In the battle of Good versus Evil, I was so sure
Good would win. Now I just hope something Good will survive,
get a job cutting hair or selling cars, make it home for dinner.
From “Letter to Bruce Wayne”
Matthew Olzmann poetry makes brilliant use of the epistolary form in Constellation Route, a complex collection that tackles the most relevant issues of the day through a series of poems framed as letters, sometimes to beloved heroes and sometimes to nameless people who cross the news feed for a moment or two. Olzmann’s choice to fully immerse himself in the epistle offers a chance to display his range of voice, to give space to seemingly disparate social inequities, to remain constantly intimate in his conversation with the reader.
Though he does not address us directly, granting us access to these letters situates us as observers in an often deeply personal dialogue. In “Letter Written While Waiting in Line at Comic Con,” for example, Olzmann writes to his lover:
Though we’ve been married for years,
I wish we met when we were children.
If we had known each other in the year
you spent alone on Earth without one friend,
we could’ve been aliens together.
These lines exemplify how Olzmann utilizes the epistolary form to his advantage, communicating a shared experience between lovers while exploding that experience outward toward the reader. What might otherwise be a private revelation becomes an open invitation to all those who understand what it is to spend whole years “without one friend.” Olzmann effectively universalizes moments of trauma, especially those around isolation and unbelonging, communing with the reader through a shared desire to feel at home with others.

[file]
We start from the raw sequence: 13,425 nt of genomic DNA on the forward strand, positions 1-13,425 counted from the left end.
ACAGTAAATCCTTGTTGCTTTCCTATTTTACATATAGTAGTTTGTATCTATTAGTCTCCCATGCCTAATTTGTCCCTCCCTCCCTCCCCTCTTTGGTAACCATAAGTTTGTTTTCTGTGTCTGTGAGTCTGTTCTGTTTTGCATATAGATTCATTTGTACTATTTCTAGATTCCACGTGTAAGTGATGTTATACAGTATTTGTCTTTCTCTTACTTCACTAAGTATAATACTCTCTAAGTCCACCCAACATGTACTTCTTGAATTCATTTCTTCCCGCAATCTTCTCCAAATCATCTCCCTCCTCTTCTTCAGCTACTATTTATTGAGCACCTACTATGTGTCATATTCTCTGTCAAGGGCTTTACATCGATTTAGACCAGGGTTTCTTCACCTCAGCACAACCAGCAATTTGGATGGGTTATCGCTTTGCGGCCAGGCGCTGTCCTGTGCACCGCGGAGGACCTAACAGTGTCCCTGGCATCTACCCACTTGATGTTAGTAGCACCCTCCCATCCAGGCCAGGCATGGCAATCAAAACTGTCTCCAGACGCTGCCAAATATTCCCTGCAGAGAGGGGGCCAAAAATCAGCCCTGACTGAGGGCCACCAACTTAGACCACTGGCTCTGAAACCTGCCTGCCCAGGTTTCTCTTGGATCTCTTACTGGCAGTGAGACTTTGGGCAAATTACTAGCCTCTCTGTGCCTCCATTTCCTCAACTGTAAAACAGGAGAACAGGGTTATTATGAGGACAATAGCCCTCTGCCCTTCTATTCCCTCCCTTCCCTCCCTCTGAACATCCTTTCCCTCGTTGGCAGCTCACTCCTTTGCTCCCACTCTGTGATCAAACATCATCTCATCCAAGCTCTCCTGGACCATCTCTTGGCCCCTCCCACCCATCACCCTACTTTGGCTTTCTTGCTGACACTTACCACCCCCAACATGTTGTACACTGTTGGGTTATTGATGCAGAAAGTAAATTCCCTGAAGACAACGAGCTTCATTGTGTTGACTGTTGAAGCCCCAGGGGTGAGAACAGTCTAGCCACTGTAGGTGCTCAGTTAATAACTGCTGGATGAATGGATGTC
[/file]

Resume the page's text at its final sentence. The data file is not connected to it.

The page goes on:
Olzmann deviates from the epistolary form slightly in a handful of poems frames as interviews which firmly establish the speaker within the title. The author shatters any remnant of the fourth wall with “Questions for Matthew Olzmann from Jessica Jacobs about Imposter Syndrome among the Thorns and Thistles,” where he grapples with his sense of unbelonging directly. Some questions within the poem, though, remain unanswered, the silence following each one loud and glaring from the page. “And now, what do you think/of this whole religion thing? Will faith always gape/like a borrowed coat? If something isn’t natural can it still be true?” the interviewer asks as the poem closes; if Olzmann has a response, he chooses not to include it directly. These unanswered questions, however, linger with us as we progress through the collection, ultimately contextualizing events and statements in future letters.
One of my favorite features is a smattering of poems that explicitly engage with the United States Postal Service. Olzmann introduces readers to the first recognized outpost, defines terminology within the context of the post office and muses on the fate of undeliverable letters. What makes these poems both essential to the collection and particularly impactful is that they move the epistolary form from an abstract technique to something tangible, concrete, traceable. In the last of these poems, “Conversion,” Olzmann offers some insight into how he views the epistle:
This always stuns me: the way an envelope arrives; how we
still reach toward one another, how this correspondence
endures: one figure approaches your door with a satchel
full of sand, pigeon feathers, sorrows, and names.
It’s hard not to draw a clear parallel between Olzmann’s image of the postal worker and the work of a poet. One gathers that Olzmann is, with Constellation Routes, embodying the mail carrier to explore the potential reach and impact of the poet. It’s an apt metaphor, one that positions the poet, like the mail carrier, as both a mainstay in the community and also a perpetual outsider, one who delivers our most intimate missives without ever, even once, being invited inside our homes.